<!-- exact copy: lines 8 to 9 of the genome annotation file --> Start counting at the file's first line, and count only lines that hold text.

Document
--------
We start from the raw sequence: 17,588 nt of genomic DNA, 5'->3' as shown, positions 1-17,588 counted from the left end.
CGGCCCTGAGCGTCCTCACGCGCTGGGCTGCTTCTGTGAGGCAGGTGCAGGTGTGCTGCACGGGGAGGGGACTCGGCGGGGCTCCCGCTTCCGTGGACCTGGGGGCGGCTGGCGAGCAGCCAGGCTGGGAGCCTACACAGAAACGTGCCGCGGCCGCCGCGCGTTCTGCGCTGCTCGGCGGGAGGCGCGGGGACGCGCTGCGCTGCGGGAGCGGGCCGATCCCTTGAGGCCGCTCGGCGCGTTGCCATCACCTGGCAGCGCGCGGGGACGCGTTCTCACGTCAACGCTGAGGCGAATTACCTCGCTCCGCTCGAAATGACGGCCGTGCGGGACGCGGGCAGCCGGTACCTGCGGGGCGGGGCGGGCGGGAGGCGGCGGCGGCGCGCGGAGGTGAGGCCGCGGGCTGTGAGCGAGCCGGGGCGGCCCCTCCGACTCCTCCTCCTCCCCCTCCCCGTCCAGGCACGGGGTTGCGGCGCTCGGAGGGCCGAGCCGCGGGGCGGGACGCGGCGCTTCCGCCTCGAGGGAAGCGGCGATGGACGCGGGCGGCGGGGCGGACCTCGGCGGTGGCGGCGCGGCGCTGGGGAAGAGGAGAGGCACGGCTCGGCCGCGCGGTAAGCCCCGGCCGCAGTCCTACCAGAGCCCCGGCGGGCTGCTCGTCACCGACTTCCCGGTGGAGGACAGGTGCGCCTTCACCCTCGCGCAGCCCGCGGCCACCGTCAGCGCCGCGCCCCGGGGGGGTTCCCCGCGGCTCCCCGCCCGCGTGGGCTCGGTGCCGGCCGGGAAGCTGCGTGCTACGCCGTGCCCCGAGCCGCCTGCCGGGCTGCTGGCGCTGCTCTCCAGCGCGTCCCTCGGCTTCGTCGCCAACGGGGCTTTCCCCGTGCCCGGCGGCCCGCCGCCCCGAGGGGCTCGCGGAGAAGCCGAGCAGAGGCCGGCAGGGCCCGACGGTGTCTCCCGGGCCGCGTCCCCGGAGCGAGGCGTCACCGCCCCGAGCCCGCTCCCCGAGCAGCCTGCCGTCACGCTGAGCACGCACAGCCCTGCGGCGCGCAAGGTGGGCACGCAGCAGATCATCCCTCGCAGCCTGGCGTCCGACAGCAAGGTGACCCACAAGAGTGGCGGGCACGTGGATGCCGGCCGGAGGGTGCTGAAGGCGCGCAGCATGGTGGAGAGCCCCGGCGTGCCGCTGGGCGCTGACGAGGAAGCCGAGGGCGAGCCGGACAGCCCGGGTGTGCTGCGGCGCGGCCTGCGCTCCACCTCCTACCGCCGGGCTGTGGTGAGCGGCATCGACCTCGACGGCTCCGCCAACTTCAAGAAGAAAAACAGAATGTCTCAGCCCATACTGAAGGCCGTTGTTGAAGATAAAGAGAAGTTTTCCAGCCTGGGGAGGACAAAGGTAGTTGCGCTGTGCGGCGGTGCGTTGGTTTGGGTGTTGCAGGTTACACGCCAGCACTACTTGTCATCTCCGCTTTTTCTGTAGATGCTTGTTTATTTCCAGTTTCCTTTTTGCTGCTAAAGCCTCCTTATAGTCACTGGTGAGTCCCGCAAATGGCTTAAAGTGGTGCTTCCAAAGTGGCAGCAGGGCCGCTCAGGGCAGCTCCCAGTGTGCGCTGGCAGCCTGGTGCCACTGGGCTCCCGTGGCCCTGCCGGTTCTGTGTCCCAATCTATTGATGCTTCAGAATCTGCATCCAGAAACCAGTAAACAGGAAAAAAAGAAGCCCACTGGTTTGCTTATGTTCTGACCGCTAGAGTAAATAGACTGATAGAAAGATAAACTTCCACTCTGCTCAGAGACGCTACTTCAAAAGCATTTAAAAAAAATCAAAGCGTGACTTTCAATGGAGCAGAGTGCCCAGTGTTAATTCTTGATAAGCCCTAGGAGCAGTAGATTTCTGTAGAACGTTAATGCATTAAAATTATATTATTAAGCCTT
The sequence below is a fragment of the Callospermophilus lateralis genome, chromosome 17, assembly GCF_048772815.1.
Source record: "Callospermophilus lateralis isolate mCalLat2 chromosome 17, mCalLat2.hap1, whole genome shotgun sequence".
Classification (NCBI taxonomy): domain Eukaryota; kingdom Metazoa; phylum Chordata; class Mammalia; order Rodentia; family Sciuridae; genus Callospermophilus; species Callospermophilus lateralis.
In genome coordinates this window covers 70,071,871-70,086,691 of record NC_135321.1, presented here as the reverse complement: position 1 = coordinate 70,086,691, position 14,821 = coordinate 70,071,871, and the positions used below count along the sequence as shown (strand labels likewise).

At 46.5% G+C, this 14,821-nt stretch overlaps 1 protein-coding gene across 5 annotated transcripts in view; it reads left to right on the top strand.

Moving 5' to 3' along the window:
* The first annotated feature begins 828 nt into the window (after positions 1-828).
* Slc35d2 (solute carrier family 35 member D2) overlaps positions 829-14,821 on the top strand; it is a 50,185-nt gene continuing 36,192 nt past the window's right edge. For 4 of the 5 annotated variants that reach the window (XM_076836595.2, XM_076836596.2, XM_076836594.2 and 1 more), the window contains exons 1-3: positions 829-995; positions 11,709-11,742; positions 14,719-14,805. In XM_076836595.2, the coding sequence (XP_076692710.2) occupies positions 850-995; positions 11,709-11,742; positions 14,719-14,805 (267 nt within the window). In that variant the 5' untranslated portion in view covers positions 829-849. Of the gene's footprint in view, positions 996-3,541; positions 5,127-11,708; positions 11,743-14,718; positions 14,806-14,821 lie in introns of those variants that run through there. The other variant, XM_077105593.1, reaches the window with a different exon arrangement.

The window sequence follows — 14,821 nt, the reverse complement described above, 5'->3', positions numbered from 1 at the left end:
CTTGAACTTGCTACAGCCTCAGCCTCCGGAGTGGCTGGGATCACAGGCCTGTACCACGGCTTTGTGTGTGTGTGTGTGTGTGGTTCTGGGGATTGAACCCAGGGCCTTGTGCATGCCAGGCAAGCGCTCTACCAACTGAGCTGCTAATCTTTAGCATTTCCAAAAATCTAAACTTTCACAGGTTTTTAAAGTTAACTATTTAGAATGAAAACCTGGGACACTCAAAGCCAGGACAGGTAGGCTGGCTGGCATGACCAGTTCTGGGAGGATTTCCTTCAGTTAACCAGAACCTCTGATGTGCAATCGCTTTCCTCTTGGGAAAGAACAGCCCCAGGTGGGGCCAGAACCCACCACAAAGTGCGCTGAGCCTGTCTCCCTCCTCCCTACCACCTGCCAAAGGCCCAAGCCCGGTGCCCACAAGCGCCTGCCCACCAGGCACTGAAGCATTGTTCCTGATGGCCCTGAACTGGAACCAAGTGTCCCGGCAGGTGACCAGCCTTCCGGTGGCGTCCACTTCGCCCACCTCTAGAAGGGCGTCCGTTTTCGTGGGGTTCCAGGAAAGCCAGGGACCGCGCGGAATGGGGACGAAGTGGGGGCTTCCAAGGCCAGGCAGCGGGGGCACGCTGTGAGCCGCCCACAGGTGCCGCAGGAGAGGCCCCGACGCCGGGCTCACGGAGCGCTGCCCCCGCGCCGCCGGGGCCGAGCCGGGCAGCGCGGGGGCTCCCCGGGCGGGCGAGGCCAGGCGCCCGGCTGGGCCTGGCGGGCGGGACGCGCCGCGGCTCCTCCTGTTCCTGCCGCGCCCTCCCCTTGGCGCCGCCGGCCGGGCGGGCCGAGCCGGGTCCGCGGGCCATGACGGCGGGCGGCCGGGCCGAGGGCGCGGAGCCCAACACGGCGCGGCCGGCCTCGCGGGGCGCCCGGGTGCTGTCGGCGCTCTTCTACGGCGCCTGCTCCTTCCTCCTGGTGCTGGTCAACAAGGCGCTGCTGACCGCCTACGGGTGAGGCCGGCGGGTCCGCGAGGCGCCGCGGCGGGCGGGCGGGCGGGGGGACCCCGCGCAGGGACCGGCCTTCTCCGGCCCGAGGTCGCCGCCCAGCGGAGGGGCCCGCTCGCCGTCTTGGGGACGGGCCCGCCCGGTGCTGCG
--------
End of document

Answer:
Moving 5' to 3' along the window:
* The first annotated feature begins 828 nt into the window (after positions 1-828).